What Is Preeclampsia?

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If you’re pregnant, you’ve probably read up on some of the risk factors associated with pregnancy and want to know more about what to expect in the coming months. This week, Oohvie explores what we know about preeclampsia, also known as toxemia, and what symptoms you should log in Oohvie to report to your HealthLynked provider if you think you might be at risk for preeclampsia.

What Is Preeclampsia?

Preeclampsia is characterized by high blood pressure, excess proteins in the urine, and swelling of the body, especially the legs and feet, usually in the late stages of pregnancy. The severity varies from woman to woman, but if left untreated, preeclampsia can lead to serious health consequences to both mother and fetus, including seizures (eclampsia), stroke during delivery, and even death. About 5% of all pregnant women develop preeclampsia, and there is no preventative measure that can be taken to avoid the condition. Doctors remain uncertain as to the exact cause of preeclampsia, but managing the condition early can curtail long-term effects (Healthline, 2018).

Preeclampsia Risk Factors 

You should talk to your doctor about preeclampsia if you’re over the age of thirty-five, in your teens, have a mother or sister who suffered from the condition, or have a history of high blood pressure, diabetes, or kidney disorders (Healthline, 2018). There’s research suggesting genetic factors, blood vessel conditions, autoimmune disorders, obesity, and first pregnancy also put women at higher risk for preeclampsia (Mayo Clinic, 2020). Make sure your HealthLynked patient profile is updated with all your medical records and discuss any apparent risk factors with your doctor before becoming pregnant.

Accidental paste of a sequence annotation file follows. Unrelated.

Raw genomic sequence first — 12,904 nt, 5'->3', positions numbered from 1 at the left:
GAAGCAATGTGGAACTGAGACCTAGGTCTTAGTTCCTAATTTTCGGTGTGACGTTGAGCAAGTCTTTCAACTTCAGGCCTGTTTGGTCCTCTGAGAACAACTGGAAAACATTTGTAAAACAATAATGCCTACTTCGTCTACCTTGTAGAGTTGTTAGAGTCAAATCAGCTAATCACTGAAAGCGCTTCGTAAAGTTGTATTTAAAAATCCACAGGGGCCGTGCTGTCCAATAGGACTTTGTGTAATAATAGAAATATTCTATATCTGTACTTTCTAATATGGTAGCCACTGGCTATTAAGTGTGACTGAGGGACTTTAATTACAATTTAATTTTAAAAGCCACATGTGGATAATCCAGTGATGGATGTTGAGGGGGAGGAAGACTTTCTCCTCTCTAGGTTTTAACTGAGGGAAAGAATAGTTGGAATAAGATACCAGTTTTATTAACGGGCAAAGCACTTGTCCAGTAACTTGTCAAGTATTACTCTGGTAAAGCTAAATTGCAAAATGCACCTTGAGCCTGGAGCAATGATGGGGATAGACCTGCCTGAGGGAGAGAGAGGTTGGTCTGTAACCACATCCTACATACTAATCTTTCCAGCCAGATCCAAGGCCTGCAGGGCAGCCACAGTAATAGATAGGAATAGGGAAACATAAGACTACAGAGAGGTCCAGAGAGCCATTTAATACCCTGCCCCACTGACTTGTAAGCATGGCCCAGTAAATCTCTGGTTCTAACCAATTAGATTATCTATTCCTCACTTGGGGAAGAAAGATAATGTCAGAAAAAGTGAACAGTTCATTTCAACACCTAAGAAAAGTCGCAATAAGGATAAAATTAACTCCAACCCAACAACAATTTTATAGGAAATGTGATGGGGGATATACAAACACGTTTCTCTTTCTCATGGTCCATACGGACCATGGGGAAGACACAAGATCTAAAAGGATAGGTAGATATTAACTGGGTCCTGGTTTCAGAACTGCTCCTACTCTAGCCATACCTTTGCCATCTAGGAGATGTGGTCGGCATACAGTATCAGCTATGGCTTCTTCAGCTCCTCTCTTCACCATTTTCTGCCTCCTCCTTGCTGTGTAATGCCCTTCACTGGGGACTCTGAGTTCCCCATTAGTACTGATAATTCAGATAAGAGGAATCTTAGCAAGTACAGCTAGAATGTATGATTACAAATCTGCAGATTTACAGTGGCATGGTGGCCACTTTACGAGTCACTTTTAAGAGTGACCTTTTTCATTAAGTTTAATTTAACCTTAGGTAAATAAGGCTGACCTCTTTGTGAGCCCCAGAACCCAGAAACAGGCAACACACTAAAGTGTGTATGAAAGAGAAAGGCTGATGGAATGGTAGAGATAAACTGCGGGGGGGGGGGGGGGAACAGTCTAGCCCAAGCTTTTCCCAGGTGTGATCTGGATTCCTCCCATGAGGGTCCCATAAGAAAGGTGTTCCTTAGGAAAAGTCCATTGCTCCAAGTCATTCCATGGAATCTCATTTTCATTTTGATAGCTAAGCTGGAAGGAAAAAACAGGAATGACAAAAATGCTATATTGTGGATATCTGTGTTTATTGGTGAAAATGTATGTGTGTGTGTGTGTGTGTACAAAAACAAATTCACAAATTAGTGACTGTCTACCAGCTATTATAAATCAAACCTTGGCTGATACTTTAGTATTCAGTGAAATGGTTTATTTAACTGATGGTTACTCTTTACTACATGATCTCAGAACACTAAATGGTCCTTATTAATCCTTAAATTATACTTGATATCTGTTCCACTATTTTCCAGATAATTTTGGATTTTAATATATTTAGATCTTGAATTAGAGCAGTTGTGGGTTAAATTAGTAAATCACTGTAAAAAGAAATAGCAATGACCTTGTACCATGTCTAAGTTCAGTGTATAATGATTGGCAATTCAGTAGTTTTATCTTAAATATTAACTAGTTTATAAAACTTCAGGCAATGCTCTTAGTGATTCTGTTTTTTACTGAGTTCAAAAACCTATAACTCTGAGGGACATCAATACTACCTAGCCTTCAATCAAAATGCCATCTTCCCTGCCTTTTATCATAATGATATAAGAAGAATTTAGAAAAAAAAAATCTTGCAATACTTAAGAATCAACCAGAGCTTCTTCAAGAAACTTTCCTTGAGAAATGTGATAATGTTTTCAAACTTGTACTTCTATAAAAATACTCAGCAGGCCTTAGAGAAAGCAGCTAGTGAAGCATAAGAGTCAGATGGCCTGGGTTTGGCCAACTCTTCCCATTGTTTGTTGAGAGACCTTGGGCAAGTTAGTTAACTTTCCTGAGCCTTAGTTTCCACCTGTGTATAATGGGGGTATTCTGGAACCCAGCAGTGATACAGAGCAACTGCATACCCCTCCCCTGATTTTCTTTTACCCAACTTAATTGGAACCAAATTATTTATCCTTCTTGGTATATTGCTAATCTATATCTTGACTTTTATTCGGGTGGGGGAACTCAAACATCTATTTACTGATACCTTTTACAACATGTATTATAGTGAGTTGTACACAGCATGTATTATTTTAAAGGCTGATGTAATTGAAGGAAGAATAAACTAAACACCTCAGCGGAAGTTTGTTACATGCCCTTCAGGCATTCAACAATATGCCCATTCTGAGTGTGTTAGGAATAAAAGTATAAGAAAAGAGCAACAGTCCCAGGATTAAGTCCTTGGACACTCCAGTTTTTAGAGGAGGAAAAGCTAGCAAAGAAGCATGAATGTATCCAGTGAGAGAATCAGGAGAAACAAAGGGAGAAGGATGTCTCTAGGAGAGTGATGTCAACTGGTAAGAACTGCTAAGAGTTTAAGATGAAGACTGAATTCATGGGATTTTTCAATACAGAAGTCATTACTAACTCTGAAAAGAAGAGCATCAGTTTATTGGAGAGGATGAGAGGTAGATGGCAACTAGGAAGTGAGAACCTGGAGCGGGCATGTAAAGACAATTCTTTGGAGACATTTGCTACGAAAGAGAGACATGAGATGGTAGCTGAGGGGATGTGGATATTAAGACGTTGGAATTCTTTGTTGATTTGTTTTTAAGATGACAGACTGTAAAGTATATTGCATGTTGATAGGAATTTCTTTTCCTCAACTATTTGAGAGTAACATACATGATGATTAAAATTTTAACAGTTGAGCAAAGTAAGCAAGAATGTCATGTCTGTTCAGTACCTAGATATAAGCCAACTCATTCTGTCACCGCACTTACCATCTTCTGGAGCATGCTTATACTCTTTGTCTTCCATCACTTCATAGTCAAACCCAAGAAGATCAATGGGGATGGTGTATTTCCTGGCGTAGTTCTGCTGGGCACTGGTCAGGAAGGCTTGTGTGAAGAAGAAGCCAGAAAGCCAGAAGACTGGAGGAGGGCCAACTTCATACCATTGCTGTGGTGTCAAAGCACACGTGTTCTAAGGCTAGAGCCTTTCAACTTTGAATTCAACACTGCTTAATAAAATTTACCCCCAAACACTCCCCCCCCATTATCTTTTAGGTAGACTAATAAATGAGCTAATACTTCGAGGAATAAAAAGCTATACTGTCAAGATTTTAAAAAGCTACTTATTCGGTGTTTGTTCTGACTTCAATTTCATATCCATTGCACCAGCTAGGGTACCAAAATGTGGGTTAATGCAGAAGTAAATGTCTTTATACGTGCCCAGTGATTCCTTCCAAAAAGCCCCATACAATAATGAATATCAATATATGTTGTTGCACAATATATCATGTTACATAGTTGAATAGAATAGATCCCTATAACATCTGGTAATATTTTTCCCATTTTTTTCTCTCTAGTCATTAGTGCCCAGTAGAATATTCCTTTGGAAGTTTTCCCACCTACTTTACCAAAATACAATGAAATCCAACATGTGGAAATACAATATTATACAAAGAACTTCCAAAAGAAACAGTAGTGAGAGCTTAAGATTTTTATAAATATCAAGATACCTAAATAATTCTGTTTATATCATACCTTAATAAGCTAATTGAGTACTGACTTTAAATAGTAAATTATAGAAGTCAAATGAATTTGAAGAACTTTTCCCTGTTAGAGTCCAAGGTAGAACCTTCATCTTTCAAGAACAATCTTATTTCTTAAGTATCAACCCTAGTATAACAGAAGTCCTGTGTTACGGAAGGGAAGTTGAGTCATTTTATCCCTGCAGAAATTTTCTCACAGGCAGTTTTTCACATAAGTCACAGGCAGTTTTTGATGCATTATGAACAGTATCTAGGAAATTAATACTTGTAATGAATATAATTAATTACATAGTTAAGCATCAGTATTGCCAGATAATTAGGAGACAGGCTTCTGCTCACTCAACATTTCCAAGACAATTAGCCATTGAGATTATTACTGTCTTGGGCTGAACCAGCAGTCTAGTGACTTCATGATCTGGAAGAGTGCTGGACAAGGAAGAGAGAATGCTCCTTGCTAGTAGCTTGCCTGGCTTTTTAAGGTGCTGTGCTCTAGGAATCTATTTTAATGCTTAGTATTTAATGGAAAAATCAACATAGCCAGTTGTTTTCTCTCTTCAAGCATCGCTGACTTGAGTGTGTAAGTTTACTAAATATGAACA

Symptoms of Preeclampsia

It’s common for women with preeclampsia to not experience any symptoms of the condition, or they may mistake symptoms for classic pregnancy side effects like vomiting or weight gain. Some women report severe headaches, increased or decrease urine output, or visual impairment like blurry visions, flashes, or light sensitivity. In mild or severe cases, there may be pain in the abdominal region around the ribs, shortness of breath, fluid build-up in the lungs, and kidney pain (WebMD, 2019).

Treating Preeclampsia

Often the only real solution for preeclampsia is to give birth. The condition tends to correct itself a few weeks after birth when the body has had a chance to readjust. During pregnancy, the best treatment measure is frequent and regular blood pressure checks and exams with your doctor. Be sure to update Oohvie with any symptoms to ensure they have the most accurate and up-to-date information.



Gaither, Kecia. “Preeclampsia: Signs, Causes, Risk Factors, Complications, Diagnosis, and Treatment.” WebMD, WebMD, 13 Dec. 2019, www.webmd.com/baby/preeclampsia-eclampsia#1.

“Preeclampsia.” HealthLine – Health – Preeclampsia , HealthLine, 4 Sept. 2018, www.healthline.com/health/preeclampsia#symptoms.

“Preeclampsia.” Mayo Clinic, Mayo Foundation for Medical Education and Research, 19 Mar. 2020, www.mayoclinic.org/diseases-conditions/preeclampsia/symptoms-causes/syc-20355745.

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